UK disposable vapes ban likely to become law after lack of objections | Vaping

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Plans to ban disposable vapes and gradually phase out the sale of tobacco to people of all ages in the UK appear likely to pass into law with minimal fuss as only a handful of Conservative MPs have objected to the proposals.

Both measures will be voted on in parliament, Downing Street confirmed. While Conservative MPs will be given a non-whipped free vote on the smoking ban, it remains to be decided whether this will also happen for vapes.

The ban on disposable vapes, along with action to combat the sale of some child-friendly fruit-flavoured varieties and restrictions on packaging and in-shop displays, would come into force late this year or in early 2025 via a mixture of a bill and secondary legislation.

The already announced ban on selling tobacco products to anyone born on or after 1 January 2009 will also be introduced as a law, potentially in the same bill as that connected to vaping.

Although Labour is likely to back both measures, meaning they are guaranteed to pass, Sunak might have expected a significant pushback from libertarian-minded Tory MPs. However, only Liz Truss publicly denounced the plans, calling the date-based tobacco ban “profoundly unconservative” and an extension of the “nanny state”.

Some other Tory MPs will probably vote against it in parliament, but have said they are not minded to make a significant fuss.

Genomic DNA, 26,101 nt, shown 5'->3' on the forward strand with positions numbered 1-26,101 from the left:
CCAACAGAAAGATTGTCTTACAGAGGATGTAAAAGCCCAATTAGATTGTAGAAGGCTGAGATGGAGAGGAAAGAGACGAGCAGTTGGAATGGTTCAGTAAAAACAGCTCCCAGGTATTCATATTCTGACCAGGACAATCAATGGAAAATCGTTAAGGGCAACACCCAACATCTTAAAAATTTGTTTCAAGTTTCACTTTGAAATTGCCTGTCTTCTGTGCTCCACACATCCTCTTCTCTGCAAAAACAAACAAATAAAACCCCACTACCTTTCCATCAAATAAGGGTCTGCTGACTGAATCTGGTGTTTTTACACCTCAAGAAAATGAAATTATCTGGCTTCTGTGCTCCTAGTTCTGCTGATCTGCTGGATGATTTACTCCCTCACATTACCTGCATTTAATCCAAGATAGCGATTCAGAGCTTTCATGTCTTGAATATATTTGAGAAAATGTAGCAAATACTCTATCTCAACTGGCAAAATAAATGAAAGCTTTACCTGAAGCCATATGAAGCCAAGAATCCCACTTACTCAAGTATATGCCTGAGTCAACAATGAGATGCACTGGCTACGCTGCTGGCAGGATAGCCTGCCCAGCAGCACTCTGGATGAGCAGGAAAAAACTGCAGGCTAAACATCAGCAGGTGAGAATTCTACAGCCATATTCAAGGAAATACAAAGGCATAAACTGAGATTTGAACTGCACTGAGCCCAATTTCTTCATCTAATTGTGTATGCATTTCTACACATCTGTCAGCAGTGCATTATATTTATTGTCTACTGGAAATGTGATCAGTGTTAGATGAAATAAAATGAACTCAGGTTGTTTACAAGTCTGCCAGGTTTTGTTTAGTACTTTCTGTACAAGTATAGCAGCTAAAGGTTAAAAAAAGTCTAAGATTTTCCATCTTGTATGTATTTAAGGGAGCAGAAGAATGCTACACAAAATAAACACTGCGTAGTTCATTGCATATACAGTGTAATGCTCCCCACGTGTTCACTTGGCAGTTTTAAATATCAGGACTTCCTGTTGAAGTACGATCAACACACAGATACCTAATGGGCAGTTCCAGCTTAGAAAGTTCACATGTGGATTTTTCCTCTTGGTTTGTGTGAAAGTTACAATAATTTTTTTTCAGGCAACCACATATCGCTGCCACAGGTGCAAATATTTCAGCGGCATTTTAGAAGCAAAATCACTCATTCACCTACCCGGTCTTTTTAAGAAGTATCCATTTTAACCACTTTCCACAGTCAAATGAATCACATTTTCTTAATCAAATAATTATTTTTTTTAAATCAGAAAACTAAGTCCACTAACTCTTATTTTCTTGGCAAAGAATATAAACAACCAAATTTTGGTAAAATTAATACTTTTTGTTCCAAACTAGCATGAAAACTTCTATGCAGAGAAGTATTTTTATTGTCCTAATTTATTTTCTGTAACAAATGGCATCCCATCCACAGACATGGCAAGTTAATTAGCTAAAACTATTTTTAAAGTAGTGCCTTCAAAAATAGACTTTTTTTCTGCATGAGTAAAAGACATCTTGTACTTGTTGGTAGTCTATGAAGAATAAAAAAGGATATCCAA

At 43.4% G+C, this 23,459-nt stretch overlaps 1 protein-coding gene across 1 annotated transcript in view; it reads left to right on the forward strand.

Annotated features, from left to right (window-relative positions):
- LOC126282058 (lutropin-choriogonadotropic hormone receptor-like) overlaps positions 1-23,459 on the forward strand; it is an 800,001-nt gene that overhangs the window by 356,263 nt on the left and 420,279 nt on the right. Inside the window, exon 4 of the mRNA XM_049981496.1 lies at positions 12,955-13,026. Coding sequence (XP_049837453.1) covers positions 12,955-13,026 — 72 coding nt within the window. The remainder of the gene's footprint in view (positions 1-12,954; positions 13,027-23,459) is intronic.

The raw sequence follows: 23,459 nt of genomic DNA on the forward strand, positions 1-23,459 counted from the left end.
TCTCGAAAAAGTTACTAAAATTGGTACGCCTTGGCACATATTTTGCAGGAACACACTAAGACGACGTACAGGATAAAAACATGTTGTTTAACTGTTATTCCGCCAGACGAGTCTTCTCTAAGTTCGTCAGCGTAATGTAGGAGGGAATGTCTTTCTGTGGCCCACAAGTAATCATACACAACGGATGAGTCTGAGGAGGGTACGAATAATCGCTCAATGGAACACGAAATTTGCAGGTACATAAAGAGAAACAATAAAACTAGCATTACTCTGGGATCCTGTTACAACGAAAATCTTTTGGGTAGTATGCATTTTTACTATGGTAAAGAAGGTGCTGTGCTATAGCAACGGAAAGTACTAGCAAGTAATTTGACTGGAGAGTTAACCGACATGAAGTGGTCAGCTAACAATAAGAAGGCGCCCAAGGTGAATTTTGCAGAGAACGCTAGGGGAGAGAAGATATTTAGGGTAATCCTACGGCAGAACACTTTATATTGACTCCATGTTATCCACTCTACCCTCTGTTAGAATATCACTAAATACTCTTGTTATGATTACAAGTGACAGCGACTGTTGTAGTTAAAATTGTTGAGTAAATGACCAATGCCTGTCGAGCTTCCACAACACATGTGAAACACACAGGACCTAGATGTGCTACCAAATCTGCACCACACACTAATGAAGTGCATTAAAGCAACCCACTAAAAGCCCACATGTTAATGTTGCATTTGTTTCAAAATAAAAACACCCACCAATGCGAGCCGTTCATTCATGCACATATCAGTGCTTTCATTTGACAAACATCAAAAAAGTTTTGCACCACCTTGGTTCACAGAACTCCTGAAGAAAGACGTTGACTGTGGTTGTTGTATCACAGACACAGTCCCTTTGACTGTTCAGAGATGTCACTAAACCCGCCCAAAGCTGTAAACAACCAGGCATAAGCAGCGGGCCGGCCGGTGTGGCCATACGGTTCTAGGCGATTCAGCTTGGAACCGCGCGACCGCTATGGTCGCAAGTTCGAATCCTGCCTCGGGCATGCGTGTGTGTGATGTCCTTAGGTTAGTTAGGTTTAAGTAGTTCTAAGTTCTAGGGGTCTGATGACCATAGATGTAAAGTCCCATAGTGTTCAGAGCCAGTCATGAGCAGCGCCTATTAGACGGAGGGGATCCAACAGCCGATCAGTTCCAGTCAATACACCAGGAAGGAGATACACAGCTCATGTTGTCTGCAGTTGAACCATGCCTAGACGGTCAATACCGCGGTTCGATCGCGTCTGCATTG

In a broadcast clip during a visit on Monday, Sunak responded: “I don’t think there’s anything unconservative about caring about our children’s health.

“I respect that some people will disagree with me on this but I think this is the right long-term thing for our country. Smoking causes one in four cancer deaths. It’s responsible for a hospital admission every minute.”

He added: “On smoking, there’s been a long tradition in parliament of these being free votes, which aren’t party political, people will have their own held views on that, that’s the same as it’s been in the past.”

A more meaningful fightback could come from the well-organised vaping industry, much of which has opposed the ban on disposable vapes – which is based largely on concerns the often cheap and colourful products are tempting for children and young people as well as the environmental impact.

Shares in vaping firms fell significantly on Monday, with trade groups saying the ban would affect adults trying to use vapes to give up smoking.

In contrast, the plan was welcomed by the National Association of Headteachers, which said disposable vapes had helped make vaping “normalised for some young people”, and by environmental groups.

The health secretary, Victoria Atkins, said ministers would consult on how best to implement the changes, including making sure firms did not try to skirt the ban by attaching charging points to disposable vapes.

“We will listen very carefully to suggestions that big tobacco and other vaping companies will somehow find a way around this,” she told BBC Radio 5 Live.

“The motivation here is to help ensure that children and young people are not dragged into this addiction to nicotine.”